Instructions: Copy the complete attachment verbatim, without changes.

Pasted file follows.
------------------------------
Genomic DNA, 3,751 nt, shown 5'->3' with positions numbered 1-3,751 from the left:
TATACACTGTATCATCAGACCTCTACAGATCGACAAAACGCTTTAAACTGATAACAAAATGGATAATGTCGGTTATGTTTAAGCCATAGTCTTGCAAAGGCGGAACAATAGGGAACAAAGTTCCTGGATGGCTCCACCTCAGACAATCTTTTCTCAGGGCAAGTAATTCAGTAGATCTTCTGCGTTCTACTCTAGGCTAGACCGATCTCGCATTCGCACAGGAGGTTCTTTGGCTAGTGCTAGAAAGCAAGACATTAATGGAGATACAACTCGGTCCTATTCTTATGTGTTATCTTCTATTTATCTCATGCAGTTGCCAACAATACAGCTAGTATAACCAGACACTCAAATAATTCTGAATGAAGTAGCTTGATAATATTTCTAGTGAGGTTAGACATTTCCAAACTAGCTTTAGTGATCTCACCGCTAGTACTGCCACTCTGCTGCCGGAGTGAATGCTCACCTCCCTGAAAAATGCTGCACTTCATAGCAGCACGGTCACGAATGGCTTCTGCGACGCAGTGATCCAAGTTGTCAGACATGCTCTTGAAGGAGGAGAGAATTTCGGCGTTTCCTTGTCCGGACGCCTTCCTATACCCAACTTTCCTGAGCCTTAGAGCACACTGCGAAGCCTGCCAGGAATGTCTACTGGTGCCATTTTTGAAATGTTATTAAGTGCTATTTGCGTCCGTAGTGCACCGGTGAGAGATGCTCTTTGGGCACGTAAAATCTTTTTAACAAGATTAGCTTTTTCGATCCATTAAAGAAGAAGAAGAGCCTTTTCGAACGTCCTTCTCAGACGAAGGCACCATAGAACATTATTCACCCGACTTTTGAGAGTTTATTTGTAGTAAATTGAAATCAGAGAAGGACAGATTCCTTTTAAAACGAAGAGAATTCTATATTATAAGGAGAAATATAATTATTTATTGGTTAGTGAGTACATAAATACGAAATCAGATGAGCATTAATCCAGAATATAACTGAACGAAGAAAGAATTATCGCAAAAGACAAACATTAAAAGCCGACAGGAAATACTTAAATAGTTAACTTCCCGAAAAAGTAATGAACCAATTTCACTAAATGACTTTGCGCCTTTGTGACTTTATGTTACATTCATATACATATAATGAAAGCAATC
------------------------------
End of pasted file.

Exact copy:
Genomic DNA, 3,751 nt, shown 5'->3' with positions numbered 1-3,751 from the left:
TATACACTGTATCATCAGACCTCTACAGATCGACAAAACGCTTTAAACTGATAACAAAATGGATAATGTCGGTTATGTTTAAGCCATAGTCTTGCAAAGGCGGAACAATAGGGAACAAAGTTCCTGGATGGCTCCACCTCAGACAATCTTTTCTCAGGGCAAGTAATTCAGTAGATCTTCTGCGTTCTACTCTAGGCTAGACCGATCTCGCATTCGCACAGGAGGTTCTTTGGCTAGTGCTAGAAAGCAAGACATTAATGGAGATACAACTCGGTCCTATTCTTATGTGTTATCTTCTATTTATCTCATGCAGTTGCCAACAATACAGCTAGTATAACCAGACACTCAAATAATTCTGAATGAAGTAGCTTGATAATATTTCTAGTGAGGTTAGACATTTCCAAACTAGCTTTAGTGATCTCACCGCTAGTACTGCCACTCTGCTGCCGGAGTGAATGCTCACCTCCCTGAAAAATGCTGCACTTCATAGCAGCACGGTCACGAATGGCTTCTGCGACGCAGTGATCCAAGTTGTCAGACATGCTCTTGAAGGAGGAGAGAATTTCGGCGTTTCCTTGTCCGGACGCCTTCCTATACCCAACTTTCCTGAGCCTTAGAGCACACTGCGAAGCCTGCCAGGAATGTCTACTGGTGCCATTTTTGAAATGTTATTAAGTGCTATTTGCGTCCGTAGTGCACCGGTGAGAGATGCTCTTTGGGCACGTAAAATCTTTTTAACAAGATTAGCTTTTTCGATCCATTAAAGAAGAAGAAGAGCCTTTTCGAACGTCCTTCTCAGACGAAGGCACCATAGAACATTATTCACCCGACTTTTGAGAGTTTATTTGTAGTAAATTGAAATCAGAGAAGGACAGATTCCTTTTAAAACGAAGAGAATTCTATATTATAAGGAGAAATATAATTATTTATTGGTTAGTGAGTACATAAATACGAAATCAGATGAGCATTAATCCAGAATATAACTGAACGAAGAAAGAATTATCGCAAAAGACAAACATTAAAAGCCGACAGGAAATACTTAAATAGTTAACTTCCCGAAAAAGTAATGAACCAATTTCACTAAATGACTTTGCGCCTTTGTGACTTTATGTTACATTCATATACATATAATGAAAGCAATC